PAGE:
Life in the Cell

by G.M. Hakim

It's dark in here, so very dark and cold, and the rank stench begins to overwhelm me. My eleven brethren sit quietly in peace in their pits, but they are not at the front of the line; they do not see what I see each time the wicked light shines down. Although we are shackled, I feel exposed, threatened, as if I could be taken at any time. First darkness, and the smell of spoiling milk: why doesn't he remove that, the torturing wretch, rather than leave us to suffocate in its stench? Then the glare of blinding light; is it time, is it us? The hand of justice reaches in, the roof that binds us lifts, the warmth of the hand surrounds me, and then a splitting pain in my head, being ripped in half, I'm sliding, sliding, and I hit hard, my flesh searing in hot oil, and my life slips away, as I've become... scrambled.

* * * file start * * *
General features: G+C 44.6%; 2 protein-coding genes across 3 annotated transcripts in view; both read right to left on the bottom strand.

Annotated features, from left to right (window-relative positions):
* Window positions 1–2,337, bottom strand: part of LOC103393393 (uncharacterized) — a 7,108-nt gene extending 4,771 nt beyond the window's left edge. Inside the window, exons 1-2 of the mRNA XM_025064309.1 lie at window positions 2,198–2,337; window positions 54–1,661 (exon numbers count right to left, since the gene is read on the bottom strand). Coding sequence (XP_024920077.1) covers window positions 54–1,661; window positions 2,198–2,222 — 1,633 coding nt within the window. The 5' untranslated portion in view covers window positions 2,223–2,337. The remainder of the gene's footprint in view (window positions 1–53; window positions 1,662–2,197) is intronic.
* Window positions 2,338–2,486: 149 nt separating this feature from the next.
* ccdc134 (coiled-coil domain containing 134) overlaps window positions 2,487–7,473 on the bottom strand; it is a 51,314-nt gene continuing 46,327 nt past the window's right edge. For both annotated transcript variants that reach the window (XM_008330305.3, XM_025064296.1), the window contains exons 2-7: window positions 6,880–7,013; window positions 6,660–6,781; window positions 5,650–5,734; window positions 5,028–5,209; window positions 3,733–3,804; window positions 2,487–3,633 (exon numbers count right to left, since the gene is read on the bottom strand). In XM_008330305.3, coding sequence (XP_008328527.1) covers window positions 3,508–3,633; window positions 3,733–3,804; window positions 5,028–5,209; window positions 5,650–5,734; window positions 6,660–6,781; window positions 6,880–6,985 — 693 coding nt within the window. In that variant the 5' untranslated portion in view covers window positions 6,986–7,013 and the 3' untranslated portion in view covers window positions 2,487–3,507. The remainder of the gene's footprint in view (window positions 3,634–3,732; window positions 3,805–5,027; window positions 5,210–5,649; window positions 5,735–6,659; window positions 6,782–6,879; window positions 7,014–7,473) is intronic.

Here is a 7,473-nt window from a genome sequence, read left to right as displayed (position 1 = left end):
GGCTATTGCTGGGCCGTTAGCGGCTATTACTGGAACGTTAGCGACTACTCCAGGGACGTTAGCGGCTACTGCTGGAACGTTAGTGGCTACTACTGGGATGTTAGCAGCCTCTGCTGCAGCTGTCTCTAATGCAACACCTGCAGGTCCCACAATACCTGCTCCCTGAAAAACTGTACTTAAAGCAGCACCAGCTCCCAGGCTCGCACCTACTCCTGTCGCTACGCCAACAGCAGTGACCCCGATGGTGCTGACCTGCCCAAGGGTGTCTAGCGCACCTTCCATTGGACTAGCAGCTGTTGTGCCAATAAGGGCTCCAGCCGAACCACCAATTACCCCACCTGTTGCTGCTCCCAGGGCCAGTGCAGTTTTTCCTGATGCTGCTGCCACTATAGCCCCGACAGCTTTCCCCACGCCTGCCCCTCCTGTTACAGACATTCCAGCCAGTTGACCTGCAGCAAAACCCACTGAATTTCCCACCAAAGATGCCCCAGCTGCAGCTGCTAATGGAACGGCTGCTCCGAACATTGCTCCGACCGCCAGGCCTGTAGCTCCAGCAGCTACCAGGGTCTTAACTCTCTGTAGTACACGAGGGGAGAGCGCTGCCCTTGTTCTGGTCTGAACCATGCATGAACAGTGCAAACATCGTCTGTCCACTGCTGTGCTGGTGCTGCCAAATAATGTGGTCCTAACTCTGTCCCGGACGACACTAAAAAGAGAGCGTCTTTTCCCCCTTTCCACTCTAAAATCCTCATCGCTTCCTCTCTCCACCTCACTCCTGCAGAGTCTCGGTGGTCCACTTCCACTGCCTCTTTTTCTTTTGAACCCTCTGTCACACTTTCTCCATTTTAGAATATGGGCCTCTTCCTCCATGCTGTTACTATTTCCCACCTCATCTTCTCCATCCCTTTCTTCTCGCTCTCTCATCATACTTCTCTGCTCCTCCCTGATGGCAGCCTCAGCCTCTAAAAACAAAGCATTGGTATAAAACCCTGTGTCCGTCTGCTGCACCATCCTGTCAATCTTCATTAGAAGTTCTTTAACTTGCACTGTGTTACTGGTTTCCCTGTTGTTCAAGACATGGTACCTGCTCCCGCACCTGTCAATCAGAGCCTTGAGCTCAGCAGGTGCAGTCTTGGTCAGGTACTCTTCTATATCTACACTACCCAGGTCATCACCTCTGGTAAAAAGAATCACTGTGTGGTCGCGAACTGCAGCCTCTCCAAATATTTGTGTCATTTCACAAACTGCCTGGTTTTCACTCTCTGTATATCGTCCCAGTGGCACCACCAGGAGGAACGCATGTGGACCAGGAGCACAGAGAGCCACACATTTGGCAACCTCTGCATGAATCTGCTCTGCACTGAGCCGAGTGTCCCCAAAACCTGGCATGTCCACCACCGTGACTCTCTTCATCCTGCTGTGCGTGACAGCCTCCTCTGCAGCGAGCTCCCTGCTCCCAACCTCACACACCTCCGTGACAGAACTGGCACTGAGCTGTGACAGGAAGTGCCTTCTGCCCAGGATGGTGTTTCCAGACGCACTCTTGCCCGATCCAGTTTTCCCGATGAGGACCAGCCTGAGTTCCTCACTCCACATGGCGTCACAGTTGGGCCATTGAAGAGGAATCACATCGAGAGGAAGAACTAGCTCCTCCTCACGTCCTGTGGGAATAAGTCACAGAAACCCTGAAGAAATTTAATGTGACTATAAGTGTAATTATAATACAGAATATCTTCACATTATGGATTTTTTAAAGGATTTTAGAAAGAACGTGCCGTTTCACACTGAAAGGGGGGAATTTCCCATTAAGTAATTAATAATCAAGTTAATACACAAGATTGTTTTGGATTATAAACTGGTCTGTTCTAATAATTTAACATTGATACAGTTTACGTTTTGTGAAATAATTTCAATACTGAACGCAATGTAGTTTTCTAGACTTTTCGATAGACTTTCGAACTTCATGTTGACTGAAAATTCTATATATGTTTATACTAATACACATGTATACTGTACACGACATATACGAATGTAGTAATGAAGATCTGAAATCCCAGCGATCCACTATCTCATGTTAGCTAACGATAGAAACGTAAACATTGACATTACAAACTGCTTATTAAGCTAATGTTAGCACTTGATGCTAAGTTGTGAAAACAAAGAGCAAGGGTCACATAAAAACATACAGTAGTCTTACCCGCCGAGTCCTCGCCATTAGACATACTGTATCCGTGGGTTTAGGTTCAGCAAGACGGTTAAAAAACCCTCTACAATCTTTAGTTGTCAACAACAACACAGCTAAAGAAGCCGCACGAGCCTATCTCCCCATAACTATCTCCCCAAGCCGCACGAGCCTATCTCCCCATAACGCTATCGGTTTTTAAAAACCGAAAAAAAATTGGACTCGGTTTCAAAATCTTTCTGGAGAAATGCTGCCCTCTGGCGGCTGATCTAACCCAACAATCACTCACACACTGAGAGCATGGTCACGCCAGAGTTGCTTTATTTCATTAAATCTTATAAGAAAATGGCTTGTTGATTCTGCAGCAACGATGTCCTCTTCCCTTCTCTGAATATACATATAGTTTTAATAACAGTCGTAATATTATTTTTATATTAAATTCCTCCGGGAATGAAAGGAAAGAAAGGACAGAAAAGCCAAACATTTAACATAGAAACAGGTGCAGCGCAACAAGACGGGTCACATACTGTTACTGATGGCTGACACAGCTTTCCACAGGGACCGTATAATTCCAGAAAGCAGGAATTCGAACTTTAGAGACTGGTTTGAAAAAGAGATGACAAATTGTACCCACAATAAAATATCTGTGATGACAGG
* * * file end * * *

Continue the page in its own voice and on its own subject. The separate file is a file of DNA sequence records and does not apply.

G.M. Hakim, author of Nature's David, is a middle school English, Journalism, and Drama teacher who is starting to find time to write again. Inspired by Six Sentences, he started two blogs in 2008: Five Word Monologues and If A, Then B.